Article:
4 The record articles

CSAPR: The Latest U.S. EPA Casualty

Posted: August 27th, 2012

Author: All4 Staff 

In a continuing trend, the DC Circuit Court (Court) handed U.S. EPA yet another loss in EME Homer City Generation LLC v EPA.  The casualty this time: the Cross States Air Pollution Rule (CSAPR).  In a 2-1 decision, CSAPR was vacated because the Court found that U.S. EPA exceeded its authority and violated the Clean Air Act (CAA) by imposing massive emissions reduction requirements on upwind states in a manner incompatible with the language of the law.  The Court also found that U.S. EPA was in the wrong by not allowing the states to establish their own plans to implement the required reductions within their states.

CSAPR was promulgated in August 2011 and required 28 upwind states to reduce interstate transport of sulfur dioxide (SO2) and nitrogen oxide (NOx) emissions from their power plants (i.e., electric generating units (EGUs)).  CSAPR was developed pursuant to the CAA 110(a)(2)(D)(i) “good neighbor” provision, which requires upwind states with “significant contribution” to reduce emissions to downwind states.

This isn’t the first time the Court has been involved with U.S. EPA’s transport rule(s).  The original Clean Air Interstate Rule (CAIR) and CAIR Federal Implementation Plans (FIPs) were promulgated in May 2005 and April 2006, respectively.  The Court found both to be unlawful and vacated them in July 2008. A few months later, in December 2008, the Court had a change of heart and remanded both back to U.S. EPA.  In July 2010, U.S. EPA proposed a repackaged transport rule as the “Clean Air Transport Rule” which was later promulgated as CASPR in August 2011.  Immediately, companies, trade groups, associations and environmental groups took sides and a plethora of legal filings followed; some supporting U.S. EPA, others against.  CSAPR was stayed in December 2011.

With the vacature of CSAPR, at least for the near term, CAIR will remain in effect.  So, what are the implications of the vacature and what other questions does it raise?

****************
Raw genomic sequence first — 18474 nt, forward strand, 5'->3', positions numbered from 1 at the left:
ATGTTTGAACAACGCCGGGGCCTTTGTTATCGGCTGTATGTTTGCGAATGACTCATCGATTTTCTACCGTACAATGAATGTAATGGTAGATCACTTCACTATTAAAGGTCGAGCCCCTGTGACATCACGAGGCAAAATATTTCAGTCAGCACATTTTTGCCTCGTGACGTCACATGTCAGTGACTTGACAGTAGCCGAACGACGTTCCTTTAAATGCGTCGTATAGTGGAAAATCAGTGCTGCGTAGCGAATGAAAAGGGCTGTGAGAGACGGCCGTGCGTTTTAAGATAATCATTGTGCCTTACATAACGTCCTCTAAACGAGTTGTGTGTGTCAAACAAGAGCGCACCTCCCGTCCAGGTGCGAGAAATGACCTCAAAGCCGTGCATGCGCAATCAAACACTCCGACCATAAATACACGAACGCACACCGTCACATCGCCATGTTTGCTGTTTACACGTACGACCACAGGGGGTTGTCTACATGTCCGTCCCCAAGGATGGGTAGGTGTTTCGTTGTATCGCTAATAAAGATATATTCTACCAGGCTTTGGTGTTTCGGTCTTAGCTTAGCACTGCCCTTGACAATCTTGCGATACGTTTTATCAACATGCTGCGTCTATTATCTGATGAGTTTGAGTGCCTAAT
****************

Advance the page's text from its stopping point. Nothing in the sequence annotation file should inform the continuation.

• How will the vacature impact EGU operational plans and future compliance strategies over the next few years?
  • Will U.S. EPA appeal the Court’s ruling?
  • Per the Court’s ruling, how will U.S. EPA first determine each states exact “significant contribution?”  And, with states developing their SIPs to address the emission reductions, how will this elongate the implementation process? 
  • How will other programs and rules such as National Ambient Air Quality Standards (NAAQS) compliance strategies, state implementation plans (SIPs), and Best Available Retrofit Technology (BART), to name a few, that rely upon CSAPR be affected?
  • Will states use other CAA provisions to crack down on upwind contributors?  For example, New Jersey used CAA Section 126 provisions to petition Pennsylvania to curb emissions from a power plant.  Will EPA’s acceptance of New Jersey’s petition be subject to further legal challenges and at risk of being overturned?

These and other questions and additional implications will likely surface in the coming weeks and months.


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